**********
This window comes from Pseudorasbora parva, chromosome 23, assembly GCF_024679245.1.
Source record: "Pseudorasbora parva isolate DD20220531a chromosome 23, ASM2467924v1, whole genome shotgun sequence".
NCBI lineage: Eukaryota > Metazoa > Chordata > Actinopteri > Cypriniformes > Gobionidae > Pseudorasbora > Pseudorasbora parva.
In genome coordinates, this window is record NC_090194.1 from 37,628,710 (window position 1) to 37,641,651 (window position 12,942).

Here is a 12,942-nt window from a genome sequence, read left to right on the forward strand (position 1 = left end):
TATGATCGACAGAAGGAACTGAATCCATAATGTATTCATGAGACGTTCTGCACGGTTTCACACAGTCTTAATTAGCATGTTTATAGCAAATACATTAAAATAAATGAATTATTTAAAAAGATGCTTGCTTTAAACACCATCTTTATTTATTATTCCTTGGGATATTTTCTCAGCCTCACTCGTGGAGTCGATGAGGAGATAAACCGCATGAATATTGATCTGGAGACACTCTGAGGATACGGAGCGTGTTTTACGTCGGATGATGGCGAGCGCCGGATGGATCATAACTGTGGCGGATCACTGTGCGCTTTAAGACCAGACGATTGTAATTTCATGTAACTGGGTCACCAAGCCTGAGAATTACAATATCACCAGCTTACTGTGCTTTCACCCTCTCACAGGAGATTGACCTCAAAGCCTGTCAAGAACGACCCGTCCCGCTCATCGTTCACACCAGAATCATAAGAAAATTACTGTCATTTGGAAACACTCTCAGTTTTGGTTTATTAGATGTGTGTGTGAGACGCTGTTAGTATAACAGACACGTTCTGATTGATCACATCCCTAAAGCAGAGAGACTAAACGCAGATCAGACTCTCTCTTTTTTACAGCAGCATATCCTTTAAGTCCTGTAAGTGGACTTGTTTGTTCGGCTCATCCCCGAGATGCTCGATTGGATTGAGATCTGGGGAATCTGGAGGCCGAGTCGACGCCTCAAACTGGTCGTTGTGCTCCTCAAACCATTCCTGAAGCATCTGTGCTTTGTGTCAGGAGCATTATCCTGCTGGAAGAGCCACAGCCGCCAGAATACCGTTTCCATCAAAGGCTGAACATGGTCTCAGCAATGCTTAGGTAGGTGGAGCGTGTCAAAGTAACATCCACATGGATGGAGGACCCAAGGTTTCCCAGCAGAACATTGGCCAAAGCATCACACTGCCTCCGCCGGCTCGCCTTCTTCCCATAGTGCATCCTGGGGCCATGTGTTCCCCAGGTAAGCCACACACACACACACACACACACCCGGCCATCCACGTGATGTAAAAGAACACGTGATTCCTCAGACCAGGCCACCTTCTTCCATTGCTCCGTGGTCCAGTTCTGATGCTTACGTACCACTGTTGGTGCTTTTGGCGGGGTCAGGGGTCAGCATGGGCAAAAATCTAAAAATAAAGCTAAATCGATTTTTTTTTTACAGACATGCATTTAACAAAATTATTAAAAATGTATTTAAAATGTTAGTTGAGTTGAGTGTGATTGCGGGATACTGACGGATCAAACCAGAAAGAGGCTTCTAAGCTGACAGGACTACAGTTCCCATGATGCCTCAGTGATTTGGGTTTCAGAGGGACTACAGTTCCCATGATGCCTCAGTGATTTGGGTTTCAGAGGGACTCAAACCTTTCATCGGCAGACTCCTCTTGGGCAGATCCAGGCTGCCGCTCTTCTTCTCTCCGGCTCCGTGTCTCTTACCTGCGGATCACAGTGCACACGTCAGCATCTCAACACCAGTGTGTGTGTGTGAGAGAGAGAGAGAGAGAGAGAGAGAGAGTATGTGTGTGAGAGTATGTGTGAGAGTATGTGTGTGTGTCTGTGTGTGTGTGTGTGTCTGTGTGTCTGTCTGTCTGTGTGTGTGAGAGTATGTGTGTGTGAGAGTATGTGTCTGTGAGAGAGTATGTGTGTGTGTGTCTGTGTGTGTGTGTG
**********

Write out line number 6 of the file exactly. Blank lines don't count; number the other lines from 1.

TATGATCGACAGAAGGAACTGAATCCATAATGTATTCATGAGACGTTCTGCACGGTTTCACACAGTCTTAATTAGCATGTTTATAGCAAATACATTAAAATAAATGAATTATTTAAAAAGATGCTTGCTTTAAACACCATCTTTATTTATTATTCCTTGGGATATTTTCTCAGCCTCACTCGTGGAGTCGATGAGGAGATAAACCGCATGAATATTGATCTGGAGACACTCTGAGGATACGGAGCGTGTTTTACGTCGGATGATGGCGAGCGCCGGATGGATCATAACTGTGGCGGATCACTGTGCGCTTTAAGACCAGACGATTGTAATTTCATGTAACTGGGTCACCAAGCCTGAGAATTACAATATCACCAGCTTACTGTGCTTTCACCCTCTCACAGGAGATTGACCTCAAAGCCTGTCAAGAACGACCCGTCCCGCTCATCGTTCACACCAGAATCATAAGAAAATTACTGTCATTTGGAAACACTCTCAGTTTTGGTTTATTAGATGTGTGTGTGAGACGCTGTTAGTATAACAGACACGTTCTGATTGATCACATCCCTAAAGCAGAGAGACTAAACGCAGATCAGACTCTCTCTTTTTTACAGCAGCATATCCTTTAAGTCCTGTAAGTGGACTTGTTTGTTCGGCTCATCCCCGAGATGCTCGATTGGATTGAGATCTGGGGAATCTGGAGGCCGAGTCGACGCCTCAAACTGGTCGTTGTGCTCCTCAAACCATTCCTGAAGCATCTGTGCTTTGTGTCAGGAGCATTATCCTGCTGGAAGAGCCACAGCCGCCAGAATACCGTTTCCATCAAAGGCTGAACATGGTCTCAGCAATGCTTAGGTAGGTGGAGCGTGTCAAAGTAACATCCACATGGATGGAGGACCCAAGGTTTCCCAGCAGAACATTGGCCAAAGCATCACACTGCCTCCGCCGGCTCGCCTTCTTCCCATAGTGCATCCTGGGGCCATGTGTTCCCCAGGTAAGCCACACACACACACACACACACACCCGGCCATCCACGTGATGTAAAAGAACACGTGATTCCTCAGACCAGGCCACCTTCTTCCATTGCTCCGTGGTCCAGTTCTGATGCTTACGTACCACTGTTGGTGCTTTTGGCGGGGTCAGGGGTCAGCATGGGCAAAAATCTAAAAATAAAGCTAAATCGATTTTTTTTTTACAGACATGCATTTAACAAAATTATTAAAAATGTATTTAAAATGTTAGTTGAGTTGAGTGTGATTGCGGGATACTGACGGATCAAACCAGAAAGAGGCTTCTAAGCTGACAGGACTACAGTTCCCATGATGCCTCAGTGATTTGGGTTTCAGAGGGACTACAGTTCCCATGATGCCTCAGTGATTTGGGTTTCAGAGGGACTCAAACCTTTCATCGGCAGACTCCTCTTGGGCAGATCCAGGCTGCCGCTCTTCTTCTCTCCGGCTCCGTGTCTCTTACCTGCGGATCACAGTGCACACGTCAGCATCTCAACACCAGTGTGTGTGTGTGAGAGAGAGAGAGAGAGAGAGAGAGAGAGTATGTGTGTGAGAGTATGTGTGAGAGTATGTGTGTGTGTCTGTGTGTGTGTGTGTGTCTGTGTGTCTGTCTGTCTGTGTGTGTGAGAGTATGTGTGTGTGAGAGTATGTGTCTGTGAGAGAGTATGTGTGTGTGTGTCTGTGTGTGTGTGTG